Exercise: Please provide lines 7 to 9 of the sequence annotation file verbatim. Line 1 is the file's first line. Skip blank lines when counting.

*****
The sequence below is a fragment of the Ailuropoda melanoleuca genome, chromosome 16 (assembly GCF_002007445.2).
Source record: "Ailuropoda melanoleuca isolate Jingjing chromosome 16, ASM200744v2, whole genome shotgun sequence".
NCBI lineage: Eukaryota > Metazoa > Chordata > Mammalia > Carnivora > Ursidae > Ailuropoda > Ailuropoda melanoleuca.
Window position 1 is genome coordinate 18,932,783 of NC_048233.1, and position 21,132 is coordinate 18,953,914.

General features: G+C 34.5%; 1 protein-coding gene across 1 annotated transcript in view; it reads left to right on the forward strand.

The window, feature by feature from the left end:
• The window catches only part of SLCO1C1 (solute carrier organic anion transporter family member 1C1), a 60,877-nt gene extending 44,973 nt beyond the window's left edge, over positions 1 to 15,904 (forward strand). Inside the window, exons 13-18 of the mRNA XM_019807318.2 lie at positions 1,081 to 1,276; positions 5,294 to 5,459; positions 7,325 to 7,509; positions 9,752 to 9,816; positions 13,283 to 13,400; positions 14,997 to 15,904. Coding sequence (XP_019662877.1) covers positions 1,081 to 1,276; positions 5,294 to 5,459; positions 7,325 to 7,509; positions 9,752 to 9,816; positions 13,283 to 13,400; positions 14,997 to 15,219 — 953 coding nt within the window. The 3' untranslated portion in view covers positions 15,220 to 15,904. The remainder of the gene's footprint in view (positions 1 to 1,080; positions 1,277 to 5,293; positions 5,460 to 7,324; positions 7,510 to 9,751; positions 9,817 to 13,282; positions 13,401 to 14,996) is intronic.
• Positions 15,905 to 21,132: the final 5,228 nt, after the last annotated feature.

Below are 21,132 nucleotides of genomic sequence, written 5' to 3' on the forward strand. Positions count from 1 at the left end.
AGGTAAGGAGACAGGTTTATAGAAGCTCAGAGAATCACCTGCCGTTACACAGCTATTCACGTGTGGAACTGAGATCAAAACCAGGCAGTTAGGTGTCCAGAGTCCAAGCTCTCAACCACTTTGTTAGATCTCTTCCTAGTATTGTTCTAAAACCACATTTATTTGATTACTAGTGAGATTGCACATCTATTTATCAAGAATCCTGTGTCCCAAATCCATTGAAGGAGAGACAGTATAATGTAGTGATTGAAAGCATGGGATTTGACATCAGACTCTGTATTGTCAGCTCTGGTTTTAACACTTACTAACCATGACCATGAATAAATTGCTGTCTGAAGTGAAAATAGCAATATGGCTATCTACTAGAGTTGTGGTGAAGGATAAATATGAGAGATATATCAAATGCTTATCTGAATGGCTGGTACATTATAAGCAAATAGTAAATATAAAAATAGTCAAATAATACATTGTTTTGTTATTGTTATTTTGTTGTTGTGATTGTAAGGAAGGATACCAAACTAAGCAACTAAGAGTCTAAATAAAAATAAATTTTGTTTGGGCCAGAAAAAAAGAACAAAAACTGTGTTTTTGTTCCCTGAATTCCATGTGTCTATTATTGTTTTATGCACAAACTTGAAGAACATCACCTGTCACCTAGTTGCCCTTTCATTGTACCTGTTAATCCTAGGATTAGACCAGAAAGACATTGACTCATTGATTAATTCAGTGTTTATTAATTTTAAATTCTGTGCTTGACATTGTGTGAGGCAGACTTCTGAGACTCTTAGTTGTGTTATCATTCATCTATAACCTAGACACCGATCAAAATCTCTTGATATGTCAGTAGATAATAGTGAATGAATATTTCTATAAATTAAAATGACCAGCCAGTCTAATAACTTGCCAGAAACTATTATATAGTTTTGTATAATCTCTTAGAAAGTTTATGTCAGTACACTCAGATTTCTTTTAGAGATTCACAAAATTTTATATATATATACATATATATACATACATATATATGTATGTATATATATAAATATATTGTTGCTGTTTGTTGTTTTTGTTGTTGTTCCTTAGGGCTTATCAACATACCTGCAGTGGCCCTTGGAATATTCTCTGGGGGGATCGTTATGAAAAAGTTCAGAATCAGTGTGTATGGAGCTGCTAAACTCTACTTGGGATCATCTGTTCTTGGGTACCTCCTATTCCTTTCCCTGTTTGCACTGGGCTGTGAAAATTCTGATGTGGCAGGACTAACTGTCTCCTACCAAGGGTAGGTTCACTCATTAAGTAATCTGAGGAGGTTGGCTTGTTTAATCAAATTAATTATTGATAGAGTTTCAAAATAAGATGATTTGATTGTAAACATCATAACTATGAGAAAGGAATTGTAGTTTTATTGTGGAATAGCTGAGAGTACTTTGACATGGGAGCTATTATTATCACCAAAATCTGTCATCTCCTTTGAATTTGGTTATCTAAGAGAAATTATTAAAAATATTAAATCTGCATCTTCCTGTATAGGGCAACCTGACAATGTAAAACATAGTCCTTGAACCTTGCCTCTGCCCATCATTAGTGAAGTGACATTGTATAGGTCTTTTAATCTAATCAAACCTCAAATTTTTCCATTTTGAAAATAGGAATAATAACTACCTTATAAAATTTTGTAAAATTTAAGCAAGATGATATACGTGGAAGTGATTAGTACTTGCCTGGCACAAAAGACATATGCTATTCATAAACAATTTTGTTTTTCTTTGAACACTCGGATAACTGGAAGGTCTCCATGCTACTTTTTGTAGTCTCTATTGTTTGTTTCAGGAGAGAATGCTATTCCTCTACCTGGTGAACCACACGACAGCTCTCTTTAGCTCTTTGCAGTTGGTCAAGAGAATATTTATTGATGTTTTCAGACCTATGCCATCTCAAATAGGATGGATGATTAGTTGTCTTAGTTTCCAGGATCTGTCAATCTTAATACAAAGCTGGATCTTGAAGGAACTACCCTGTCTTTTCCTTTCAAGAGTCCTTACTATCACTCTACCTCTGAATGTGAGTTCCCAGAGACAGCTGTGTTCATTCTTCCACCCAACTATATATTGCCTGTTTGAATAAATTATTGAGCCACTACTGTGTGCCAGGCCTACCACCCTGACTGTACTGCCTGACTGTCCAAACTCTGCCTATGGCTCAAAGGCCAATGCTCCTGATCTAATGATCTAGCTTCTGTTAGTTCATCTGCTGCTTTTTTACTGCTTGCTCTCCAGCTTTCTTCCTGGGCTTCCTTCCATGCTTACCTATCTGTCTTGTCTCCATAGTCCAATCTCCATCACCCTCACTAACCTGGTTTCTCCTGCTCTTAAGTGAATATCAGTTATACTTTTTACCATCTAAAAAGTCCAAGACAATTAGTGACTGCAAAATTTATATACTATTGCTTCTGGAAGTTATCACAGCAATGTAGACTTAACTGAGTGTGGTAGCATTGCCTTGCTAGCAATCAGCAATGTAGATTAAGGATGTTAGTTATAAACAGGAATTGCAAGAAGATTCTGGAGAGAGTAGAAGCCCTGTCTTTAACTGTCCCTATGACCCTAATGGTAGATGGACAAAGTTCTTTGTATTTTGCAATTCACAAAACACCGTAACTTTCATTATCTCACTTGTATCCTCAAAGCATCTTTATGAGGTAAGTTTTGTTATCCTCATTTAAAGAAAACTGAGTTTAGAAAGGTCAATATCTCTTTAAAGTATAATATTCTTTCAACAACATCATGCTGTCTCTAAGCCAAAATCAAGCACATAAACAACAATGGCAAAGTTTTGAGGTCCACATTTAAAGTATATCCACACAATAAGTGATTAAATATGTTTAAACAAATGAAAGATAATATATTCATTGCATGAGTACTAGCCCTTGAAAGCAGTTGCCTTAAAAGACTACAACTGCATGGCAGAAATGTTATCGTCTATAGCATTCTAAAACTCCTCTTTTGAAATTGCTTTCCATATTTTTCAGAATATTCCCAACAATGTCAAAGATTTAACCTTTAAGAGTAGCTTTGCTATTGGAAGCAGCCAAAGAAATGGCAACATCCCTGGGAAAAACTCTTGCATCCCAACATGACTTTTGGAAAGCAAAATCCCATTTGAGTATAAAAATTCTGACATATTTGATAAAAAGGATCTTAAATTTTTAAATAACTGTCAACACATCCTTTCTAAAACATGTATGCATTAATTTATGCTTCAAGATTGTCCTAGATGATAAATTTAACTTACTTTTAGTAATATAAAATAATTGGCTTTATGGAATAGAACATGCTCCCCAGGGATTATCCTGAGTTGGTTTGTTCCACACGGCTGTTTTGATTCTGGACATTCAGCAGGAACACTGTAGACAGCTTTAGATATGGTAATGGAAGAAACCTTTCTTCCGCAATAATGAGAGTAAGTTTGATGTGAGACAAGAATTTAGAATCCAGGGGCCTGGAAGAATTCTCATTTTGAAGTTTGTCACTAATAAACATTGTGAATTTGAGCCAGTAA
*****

• The window catches only part of SLCO1C1 (solute carrier organic anion transporter family member 1C1), a 60,877-nt gene extending 44,973 nt beyond the window's left edge, over positions 1 to 15,904 (forward strand). Inside the window, exons 13-18 of the mRNA XM_019807318.2 lie at positions 1,081 to 1,276; positions 5,294 to 5,459; positions 7,325 to 7,509; positions 9,752 to 9,816; positions 13,283 to 13,400; positions 14,997 to 15,904. Coding sequence (XP_019662877.1) covers positions 1,081 to 1,276; positions 5,294 to 5,459; positions 7,325 to 7,509; positions 9,752 to 9,816; positions 13,283 to 13,400; positions 14,997 to 15,219 — 953 coding nt within the window. The 3' untranslated portion in view covers positions 15,220 to 15,904. The remainder of the gene's footprint in view (positions 1 to 1,080; positions 1,277 to 5,293; positions 5,460 to 7,324; positions 7,510 to 9,751; positions 9,817 to 13,282; positions 13,401 to 14,996) is intronic.
• Positions 15,905 to 21,132: the final 5,228 nt, after the last annotated feature.

Below are 21,132 nucleotides of genomic sequence, written 5' to 3' on the forward strand. Positions count from 1 at the left end.